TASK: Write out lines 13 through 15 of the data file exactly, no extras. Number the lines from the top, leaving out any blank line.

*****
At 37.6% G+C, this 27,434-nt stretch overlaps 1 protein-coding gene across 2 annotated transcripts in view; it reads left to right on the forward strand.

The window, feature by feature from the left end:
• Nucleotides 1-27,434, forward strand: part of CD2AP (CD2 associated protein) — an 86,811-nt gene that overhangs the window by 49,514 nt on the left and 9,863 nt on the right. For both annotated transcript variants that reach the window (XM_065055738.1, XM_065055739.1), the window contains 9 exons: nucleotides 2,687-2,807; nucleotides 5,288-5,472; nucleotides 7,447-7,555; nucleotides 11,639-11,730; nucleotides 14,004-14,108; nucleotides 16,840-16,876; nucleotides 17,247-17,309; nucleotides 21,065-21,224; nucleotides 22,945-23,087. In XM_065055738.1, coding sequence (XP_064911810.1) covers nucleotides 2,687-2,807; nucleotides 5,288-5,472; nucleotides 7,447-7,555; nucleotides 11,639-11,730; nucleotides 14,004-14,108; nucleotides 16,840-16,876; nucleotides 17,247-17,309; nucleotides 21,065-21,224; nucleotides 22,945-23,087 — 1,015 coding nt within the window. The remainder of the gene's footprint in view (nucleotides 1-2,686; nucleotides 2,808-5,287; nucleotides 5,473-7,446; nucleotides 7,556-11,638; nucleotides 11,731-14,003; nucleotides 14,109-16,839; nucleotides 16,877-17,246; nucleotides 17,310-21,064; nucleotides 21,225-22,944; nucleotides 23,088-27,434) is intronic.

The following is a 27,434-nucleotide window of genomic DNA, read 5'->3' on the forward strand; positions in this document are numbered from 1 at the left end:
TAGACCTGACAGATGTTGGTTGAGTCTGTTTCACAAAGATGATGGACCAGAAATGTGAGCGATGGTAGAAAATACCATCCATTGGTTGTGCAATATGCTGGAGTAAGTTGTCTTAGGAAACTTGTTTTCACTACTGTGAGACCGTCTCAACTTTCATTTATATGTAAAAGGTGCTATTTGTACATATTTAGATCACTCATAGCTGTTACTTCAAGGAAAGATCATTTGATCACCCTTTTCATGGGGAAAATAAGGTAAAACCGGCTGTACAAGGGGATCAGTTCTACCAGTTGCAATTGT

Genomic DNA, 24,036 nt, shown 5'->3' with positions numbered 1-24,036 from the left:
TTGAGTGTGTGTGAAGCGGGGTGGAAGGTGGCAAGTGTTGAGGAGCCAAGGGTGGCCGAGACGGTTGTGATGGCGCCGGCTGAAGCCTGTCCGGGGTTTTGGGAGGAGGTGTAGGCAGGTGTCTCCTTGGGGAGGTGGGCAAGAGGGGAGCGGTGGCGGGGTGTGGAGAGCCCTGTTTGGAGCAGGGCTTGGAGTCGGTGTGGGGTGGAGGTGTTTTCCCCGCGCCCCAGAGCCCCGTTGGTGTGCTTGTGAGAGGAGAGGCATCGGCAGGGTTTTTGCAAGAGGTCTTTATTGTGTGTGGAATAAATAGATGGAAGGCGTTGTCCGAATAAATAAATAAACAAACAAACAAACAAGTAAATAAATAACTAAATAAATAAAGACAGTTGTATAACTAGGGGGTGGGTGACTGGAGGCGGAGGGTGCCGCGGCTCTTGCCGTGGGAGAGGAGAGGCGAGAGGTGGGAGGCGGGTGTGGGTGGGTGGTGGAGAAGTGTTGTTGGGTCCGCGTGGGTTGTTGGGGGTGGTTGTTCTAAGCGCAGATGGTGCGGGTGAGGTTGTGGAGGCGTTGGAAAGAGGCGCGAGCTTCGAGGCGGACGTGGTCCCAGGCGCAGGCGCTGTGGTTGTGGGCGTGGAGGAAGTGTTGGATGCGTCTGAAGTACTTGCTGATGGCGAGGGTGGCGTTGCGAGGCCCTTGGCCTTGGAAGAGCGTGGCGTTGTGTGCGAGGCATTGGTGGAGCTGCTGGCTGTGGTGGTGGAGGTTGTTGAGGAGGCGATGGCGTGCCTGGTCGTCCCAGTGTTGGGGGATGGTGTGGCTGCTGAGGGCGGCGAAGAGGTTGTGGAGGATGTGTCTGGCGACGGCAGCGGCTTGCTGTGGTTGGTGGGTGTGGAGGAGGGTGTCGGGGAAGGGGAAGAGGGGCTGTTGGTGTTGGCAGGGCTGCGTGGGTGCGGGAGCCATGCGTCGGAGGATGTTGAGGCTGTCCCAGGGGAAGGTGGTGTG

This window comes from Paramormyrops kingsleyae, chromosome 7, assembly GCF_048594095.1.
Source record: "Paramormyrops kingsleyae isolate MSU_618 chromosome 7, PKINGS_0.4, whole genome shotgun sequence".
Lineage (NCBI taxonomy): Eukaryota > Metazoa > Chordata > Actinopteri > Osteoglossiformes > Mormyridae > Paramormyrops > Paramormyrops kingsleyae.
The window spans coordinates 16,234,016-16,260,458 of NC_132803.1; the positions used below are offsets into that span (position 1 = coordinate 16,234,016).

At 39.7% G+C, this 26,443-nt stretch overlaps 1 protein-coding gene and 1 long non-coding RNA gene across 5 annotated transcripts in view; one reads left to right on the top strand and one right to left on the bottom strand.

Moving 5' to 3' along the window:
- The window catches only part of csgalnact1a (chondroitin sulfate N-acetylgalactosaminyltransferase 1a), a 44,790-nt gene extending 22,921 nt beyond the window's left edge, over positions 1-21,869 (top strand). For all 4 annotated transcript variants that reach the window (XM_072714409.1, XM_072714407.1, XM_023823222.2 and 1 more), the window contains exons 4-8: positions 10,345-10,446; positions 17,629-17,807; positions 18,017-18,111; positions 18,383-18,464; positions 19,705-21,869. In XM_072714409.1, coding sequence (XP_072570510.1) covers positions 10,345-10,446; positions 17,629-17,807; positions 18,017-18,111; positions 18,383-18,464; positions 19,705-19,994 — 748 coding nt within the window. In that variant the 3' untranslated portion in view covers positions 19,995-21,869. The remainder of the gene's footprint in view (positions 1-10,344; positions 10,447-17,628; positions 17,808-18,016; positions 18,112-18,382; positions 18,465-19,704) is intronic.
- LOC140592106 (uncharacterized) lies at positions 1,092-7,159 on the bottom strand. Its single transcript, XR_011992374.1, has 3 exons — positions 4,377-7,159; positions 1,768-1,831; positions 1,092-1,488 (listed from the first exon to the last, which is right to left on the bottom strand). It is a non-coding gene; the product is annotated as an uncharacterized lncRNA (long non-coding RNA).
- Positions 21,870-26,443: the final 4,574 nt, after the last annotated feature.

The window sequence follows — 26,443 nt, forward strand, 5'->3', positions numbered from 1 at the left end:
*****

Moving 5' to 3' along the window:
- The window catches only part of csgalnact1a (chondroitin sulfate N-acetylgalactosaminyltransferase 1a), a 44,790-nt gene extending 22,921 nt beyond the window's left edge, over positions 1-21,869 (top strand). For all 4 annotated transcript variants that reach the window (XM_072714409.1, XM_072714407.1, XM_023823222.2 and 1 more), the window contains exons 4-8: positions 10,345-10,446; positions 17,629-17,807; positions 18,017-18,111; positions 18,383-18,464; positions 19,705-21,869. In XM_072714409.1, coding sequence (XP_072570510.1) covers positions 10,345-10,446; positions 17,629-17,807; positions 18,017-18,111; positions 18,383-18,464; positions 19,705-19,994 — 748 coding nt within the window. In that variant the 3' untranslated portion in view covers positions 19,995-21,869. The remainder of the gene's footprint in view (positions 1-10,344; positions 10,447-17,628; positions 17,808-18,016; positions 18,112-18,382; positions 18,465-19,704) is intronic.
- LOC140592106 (uncharacterized) lies at positions 1,092-7,159 on the bottom strand. Its single transcript, XR_011992374.1, has 3 exons — positions 4,377-7,159; positions 1,768-1,831; positions 1,092-1,488 (listed from the first exon to the last, which is right to left on the bottom strand). It is a non-coding gene; the product is annotated as an uncharacterized lncRNA (long non-coding RNA).